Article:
And there is one other aspect of the October Revolution that I think we should take the time at our disposal to pay some attention to. I think we should make an appreciation of the increased vigor of the struggle in the USSR itself, and in the workers’ states, against the bureaucratic regimes that exist on top of the states formed by the October Revolution. To be sure, the Soviet economy is dynamic, Soviet society is dynamic. The contradiction between the dynamic forces of Soviet society and its leadership are becoming more and more flagrant, precisely because of the economic development that has now reached a very high level. There is a rising pressure taking place among the Soviet youth and among Soviet intellectuals, to bring the bureaucracy to account.
With the downgrading of Stalin, with the revelations by Khrushchev, of the crimes of the 30s against the cadre—Lenin’s cadre—the cadre that carried out the Revolution—there has been great talk about reforms and concessions. And of course we have not been ones to minimize the recent reforms and concessions, but the reforms have had less and less results. The people in Soviet society have no independent political organs at their disposal; they are beginning to express themselves in circles where ideas are dealt with daily, among the intelligentsia, against the regime that exists over there. I would think that we would celebrate the October Revolution with expressions of solidarity with Sinyavsky and Daniel, who, to the scandal of world public opinion I’m sure, were not let in on the amnesty—persons who have committed no crime against Soviet society—this powerful, developed Soviet society that should have no fear of criticism. Sinyavski and Daniel are now languishing in prison for five to seven years and were not given any amnesty by the Soviet regime.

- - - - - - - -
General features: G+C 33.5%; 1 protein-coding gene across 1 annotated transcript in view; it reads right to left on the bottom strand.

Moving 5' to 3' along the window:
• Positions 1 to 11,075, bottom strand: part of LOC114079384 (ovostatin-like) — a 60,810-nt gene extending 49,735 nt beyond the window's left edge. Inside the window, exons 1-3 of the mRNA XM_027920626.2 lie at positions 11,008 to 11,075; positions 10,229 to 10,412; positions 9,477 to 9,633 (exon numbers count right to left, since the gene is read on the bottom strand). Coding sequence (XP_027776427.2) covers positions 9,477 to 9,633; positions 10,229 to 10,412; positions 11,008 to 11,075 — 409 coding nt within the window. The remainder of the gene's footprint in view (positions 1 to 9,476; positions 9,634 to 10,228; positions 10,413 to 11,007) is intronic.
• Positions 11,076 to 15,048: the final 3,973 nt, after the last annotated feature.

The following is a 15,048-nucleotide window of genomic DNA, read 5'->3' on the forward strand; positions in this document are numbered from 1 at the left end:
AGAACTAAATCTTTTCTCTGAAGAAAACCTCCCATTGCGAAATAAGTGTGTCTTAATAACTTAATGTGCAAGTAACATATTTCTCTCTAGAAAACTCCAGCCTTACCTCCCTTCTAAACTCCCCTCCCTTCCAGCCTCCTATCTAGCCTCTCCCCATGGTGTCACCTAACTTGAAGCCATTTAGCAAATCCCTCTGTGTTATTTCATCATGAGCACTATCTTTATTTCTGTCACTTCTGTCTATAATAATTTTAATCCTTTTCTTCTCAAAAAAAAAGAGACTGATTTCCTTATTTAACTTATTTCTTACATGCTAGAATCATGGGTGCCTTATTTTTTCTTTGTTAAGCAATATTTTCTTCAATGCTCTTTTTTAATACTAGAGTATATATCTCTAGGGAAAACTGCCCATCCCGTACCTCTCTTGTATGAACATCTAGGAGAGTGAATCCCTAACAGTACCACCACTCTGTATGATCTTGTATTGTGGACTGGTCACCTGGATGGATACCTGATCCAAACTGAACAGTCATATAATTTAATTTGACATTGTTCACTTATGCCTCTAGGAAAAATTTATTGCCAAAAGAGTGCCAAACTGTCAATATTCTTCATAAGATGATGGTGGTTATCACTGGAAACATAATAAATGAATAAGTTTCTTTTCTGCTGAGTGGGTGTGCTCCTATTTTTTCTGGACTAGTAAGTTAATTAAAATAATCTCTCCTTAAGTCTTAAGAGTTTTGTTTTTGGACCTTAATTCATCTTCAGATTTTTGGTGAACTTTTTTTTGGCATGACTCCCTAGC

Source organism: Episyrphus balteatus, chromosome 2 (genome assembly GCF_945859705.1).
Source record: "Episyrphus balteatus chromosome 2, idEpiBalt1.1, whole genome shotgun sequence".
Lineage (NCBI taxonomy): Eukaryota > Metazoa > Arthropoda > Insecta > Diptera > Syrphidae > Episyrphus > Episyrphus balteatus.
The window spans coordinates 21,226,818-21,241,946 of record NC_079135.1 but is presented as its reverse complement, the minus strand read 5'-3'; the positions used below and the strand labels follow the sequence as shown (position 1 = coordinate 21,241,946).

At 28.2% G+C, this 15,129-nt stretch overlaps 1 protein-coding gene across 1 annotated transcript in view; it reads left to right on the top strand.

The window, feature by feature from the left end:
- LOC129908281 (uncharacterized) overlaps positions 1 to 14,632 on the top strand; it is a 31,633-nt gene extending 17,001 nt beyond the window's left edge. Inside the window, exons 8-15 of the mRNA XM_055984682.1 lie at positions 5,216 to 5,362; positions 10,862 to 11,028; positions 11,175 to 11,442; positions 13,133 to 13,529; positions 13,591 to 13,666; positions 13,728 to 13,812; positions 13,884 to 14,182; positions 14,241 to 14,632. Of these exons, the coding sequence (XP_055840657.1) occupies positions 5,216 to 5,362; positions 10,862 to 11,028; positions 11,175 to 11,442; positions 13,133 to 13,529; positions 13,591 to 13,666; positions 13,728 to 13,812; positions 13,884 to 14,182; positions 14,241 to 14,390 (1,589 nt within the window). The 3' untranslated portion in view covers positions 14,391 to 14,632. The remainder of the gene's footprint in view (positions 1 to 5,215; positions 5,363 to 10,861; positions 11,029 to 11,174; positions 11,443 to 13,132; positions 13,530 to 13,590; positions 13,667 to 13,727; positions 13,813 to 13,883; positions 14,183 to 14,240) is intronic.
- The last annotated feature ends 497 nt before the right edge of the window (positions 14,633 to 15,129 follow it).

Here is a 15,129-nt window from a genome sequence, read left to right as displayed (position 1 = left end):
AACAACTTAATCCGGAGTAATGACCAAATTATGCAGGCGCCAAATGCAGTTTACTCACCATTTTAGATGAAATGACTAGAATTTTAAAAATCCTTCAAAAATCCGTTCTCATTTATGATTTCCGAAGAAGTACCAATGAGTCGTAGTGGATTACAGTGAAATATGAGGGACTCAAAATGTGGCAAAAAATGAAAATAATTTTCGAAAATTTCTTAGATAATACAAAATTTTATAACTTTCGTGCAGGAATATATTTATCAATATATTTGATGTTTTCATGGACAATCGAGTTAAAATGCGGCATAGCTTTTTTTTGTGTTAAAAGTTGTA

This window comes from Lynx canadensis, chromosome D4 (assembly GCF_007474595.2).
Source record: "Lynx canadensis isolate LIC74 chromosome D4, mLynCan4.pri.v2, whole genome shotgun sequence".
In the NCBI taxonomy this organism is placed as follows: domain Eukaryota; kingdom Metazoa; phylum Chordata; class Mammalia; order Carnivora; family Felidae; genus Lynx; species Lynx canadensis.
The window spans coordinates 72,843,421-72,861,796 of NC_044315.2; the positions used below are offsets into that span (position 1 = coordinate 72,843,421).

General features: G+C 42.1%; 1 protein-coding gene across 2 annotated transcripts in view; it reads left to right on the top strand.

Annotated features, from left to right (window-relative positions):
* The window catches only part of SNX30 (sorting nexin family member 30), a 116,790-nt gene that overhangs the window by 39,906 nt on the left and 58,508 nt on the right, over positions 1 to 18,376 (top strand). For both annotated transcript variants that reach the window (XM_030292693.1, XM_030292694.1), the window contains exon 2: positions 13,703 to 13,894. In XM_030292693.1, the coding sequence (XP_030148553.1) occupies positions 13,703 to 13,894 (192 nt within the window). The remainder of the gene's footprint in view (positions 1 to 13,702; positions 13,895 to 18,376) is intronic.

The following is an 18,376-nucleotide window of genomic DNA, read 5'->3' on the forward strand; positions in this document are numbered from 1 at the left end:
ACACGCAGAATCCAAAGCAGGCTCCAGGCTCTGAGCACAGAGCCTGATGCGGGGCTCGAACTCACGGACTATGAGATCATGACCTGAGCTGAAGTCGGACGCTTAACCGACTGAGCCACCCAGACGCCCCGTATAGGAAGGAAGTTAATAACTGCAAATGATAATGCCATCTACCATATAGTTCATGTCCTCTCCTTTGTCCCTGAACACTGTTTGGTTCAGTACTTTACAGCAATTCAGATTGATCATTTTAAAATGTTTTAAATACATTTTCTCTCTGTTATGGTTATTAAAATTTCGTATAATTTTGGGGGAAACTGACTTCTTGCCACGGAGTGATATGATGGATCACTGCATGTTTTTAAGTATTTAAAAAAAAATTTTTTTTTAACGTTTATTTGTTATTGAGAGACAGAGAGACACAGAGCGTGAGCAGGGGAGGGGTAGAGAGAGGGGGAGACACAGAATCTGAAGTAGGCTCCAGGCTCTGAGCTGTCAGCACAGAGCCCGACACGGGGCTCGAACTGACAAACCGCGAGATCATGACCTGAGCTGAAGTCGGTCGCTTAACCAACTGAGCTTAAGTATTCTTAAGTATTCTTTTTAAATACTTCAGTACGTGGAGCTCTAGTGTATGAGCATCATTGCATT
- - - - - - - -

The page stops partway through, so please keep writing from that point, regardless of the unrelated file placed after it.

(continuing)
I think we would also express our solidarity with Bukovsky, who participated in demonstrations, in protest against the arrest of the editors of Phoenix 66, a journal of the radical and developing intelligentsia among the students. We really express our solidarity with the Phoenix editors, Galanskov and Ginsberg—there was no amnesty for them, they are charged with promoting anti-Soviet agitation and propaganda. That’s what the Soviet bureaucracy stigmatizes—the honest critics, the honest positive elements in Soviet society who want to see established some elementary forms of democratic participation in the decisions in the development of their society.